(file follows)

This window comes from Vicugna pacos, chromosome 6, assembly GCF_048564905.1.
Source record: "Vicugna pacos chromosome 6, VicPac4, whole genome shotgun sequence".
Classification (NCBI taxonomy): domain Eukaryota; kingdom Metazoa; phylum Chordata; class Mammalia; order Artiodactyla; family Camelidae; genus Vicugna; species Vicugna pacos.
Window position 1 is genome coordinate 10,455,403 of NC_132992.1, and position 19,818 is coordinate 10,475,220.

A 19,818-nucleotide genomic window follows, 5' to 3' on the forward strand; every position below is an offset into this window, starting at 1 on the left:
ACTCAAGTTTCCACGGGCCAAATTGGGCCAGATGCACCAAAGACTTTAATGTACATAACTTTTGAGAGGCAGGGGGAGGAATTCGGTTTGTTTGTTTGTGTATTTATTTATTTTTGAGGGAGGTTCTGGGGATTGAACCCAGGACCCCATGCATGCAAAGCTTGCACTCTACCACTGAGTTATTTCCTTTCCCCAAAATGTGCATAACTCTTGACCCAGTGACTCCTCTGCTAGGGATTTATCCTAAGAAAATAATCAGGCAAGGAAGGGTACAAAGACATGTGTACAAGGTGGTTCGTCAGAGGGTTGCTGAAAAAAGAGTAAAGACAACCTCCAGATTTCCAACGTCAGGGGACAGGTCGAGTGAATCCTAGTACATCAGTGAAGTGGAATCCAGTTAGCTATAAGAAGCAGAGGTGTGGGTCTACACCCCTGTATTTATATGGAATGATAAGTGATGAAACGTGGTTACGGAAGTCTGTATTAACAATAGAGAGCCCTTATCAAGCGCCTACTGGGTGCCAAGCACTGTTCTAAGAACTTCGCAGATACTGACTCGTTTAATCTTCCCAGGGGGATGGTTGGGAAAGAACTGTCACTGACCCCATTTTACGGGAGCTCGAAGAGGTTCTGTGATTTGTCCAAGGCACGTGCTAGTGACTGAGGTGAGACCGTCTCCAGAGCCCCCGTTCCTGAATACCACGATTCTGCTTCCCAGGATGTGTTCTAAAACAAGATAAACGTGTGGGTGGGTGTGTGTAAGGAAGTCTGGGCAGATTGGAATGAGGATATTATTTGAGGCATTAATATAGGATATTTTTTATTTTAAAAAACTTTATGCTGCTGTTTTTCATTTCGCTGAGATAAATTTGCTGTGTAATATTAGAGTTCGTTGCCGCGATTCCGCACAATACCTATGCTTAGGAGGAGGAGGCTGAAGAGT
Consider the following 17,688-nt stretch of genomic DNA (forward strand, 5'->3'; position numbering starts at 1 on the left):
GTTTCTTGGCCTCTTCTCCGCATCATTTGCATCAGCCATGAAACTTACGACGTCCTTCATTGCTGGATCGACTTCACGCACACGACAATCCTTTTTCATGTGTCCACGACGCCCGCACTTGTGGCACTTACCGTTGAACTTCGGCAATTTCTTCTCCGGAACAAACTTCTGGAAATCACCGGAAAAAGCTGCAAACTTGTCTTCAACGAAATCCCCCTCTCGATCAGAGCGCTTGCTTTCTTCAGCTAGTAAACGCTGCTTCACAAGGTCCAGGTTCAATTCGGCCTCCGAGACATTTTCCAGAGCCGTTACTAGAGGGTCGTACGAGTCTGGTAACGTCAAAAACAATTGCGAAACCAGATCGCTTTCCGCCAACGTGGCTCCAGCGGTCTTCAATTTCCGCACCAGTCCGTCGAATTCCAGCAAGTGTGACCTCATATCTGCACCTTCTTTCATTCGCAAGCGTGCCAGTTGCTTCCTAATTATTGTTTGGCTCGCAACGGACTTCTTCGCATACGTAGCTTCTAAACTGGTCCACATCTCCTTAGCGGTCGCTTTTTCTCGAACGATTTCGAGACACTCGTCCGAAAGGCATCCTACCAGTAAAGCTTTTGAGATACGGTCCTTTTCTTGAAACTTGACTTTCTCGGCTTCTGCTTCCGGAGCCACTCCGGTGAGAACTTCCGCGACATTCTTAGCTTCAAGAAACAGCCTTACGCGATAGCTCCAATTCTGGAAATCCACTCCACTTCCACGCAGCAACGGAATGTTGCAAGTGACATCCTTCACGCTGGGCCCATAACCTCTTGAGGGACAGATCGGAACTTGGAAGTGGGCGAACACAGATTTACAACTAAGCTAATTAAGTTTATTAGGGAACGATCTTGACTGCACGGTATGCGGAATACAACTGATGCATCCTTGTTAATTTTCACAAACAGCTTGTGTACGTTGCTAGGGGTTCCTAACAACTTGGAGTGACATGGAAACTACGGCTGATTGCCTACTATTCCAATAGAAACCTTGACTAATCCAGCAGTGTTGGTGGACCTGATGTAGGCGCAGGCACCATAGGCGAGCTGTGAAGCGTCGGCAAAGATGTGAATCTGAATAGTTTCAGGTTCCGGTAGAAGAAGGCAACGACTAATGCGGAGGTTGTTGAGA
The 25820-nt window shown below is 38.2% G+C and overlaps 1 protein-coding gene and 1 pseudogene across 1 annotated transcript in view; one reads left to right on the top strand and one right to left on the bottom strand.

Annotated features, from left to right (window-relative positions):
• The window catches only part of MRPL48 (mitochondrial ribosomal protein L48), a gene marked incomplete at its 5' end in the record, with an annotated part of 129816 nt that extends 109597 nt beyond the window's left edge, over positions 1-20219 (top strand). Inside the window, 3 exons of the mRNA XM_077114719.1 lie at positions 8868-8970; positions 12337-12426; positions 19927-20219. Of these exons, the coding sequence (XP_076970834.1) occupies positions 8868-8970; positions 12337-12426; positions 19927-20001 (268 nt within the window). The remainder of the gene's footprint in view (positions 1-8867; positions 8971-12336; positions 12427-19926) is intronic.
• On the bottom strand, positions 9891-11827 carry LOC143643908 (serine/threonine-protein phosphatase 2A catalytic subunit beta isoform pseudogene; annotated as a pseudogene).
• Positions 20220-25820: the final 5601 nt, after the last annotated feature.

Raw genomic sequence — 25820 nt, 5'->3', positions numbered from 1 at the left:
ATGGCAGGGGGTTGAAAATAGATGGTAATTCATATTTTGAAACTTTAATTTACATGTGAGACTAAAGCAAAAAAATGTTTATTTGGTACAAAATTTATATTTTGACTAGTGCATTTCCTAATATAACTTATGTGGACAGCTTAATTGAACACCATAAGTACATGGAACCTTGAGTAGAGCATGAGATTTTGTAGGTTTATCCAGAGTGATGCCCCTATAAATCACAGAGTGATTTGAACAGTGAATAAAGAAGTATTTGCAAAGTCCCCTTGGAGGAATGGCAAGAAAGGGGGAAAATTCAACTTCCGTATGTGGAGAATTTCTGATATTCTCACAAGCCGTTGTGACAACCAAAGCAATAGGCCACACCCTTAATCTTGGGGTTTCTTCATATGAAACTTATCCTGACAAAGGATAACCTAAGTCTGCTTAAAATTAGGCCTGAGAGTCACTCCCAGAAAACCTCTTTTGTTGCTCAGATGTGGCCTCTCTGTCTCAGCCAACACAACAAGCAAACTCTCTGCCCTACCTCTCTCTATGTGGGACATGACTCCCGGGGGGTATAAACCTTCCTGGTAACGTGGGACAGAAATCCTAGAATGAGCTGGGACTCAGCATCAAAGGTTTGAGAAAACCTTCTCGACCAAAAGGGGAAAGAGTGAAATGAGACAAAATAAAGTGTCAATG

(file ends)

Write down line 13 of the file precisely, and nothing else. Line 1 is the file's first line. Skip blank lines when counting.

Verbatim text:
• Positions 20220-25820: the final 5601 nt, after the last annotated feature.